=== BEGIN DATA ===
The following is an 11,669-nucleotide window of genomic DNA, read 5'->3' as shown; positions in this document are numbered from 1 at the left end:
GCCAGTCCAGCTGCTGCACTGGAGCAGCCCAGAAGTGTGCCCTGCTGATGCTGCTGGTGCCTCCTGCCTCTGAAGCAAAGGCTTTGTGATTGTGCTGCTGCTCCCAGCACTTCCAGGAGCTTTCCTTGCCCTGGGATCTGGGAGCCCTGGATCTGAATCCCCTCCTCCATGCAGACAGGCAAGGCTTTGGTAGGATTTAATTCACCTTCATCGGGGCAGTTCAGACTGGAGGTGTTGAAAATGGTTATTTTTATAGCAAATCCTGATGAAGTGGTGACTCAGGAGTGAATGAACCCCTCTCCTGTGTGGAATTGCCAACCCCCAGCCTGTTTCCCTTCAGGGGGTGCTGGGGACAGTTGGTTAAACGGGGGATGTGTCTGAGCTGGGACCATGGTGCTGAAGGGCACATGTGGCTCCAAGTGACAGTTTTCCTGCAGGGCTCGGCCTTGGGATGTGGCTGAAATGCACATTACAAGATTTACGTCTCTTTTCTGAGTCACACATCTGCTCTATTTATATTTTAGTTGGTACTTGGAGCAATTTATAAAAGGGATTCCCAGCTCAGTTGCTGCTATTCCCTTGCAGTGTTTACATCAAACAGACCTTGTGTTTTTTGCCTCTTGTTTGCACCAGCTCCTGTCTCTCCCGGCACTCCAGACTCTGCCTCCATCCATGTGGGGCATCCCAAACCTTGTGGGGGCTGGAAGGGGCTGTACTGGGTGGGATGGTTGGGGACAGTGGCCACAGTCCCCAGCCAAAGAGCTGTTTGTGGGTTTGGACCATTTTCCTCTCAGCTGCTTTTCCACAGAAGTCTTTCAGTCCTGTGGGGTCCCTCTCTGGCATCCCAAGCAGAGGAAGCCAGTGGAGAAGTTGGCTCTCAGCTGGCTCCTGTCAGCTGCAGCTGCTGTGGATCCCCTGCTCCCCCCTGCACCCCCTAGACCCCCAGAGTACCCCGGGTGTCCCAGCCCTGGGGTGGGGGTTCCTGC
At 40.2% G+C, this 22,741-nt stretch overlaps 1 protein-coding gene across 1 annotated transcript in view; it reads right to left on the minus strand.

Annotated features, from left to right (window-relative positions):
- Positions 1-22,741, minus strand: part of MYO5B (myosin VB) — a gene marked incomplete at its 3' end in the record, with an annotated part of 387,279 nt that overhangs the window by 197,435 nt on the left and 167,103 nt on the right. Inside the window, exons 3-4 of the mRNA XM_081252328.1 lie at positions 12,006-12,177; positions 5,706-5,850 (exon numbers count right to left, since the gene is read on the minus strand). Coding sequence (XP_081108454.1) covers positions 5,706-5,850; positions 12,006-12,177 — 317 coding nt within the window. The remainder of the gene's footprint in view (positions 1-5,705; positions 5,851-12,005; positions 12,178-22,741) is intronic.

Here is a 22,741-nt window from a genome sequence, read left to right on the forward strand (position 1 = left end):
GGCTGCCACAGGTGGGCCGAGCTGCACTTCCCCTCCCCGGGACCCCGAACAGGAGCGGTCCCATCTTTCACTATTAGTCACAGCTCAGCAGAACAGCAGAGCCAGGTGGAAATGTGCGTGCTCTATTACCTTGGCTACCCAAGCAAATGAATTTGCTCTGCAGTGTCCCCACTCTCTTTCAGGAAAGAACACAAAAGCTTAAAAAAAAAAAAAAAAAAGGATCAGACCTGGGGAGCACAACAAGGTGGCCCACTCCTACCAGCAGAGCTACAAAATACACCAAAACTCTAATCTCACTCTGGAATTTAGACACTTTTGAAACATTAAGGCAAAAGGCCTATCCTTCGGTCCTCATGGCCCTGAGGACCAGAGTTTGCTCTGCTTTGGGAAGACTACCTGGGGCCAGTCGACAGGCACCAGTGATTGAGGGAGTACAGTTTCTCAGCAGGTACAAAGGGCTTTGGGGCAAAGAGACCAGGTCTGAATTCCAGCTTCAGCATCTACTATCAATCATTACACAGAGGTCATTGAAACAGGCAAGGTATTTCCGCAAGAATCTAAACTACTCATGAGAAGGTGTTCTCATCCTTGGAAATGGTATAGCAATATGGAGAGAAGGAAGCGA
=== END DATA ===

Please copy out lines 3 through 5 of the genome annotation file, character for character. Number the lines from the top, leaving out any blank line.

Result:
At 40.2% G+C, this 22,741-nt stretch overlaps 1 protein-coding gene across 1 annotated transcript in view; it reads right to left on the minus strand.

Annotated features, from left to right (window-relative positions):
- Positions 1-22,741, minus strand: part of MYO5B (myosin VB) — a gene marked incomplete at its 3' end in the record, with an annotated part of 387,279 nt that overhangs the window by 197,435 nt on the left and 167,103 nt on the right. Inside the window, exons 3-4 of the mRNA XM_081252328.1 lie at positions 12,006-12,177; positions 5,706-5,850 (exon numbers count right to left, since the gene is read on the minus strand). Coding sequence (XP_081108454.1) covers positions 5,706-5,850; positions 12,006-12,177 — 317 coding nt within the window. The remainder of the gene's footprint in view (positions 1-5,705; positions 5,851-12,005; positions 12,178-22,741) is intronic.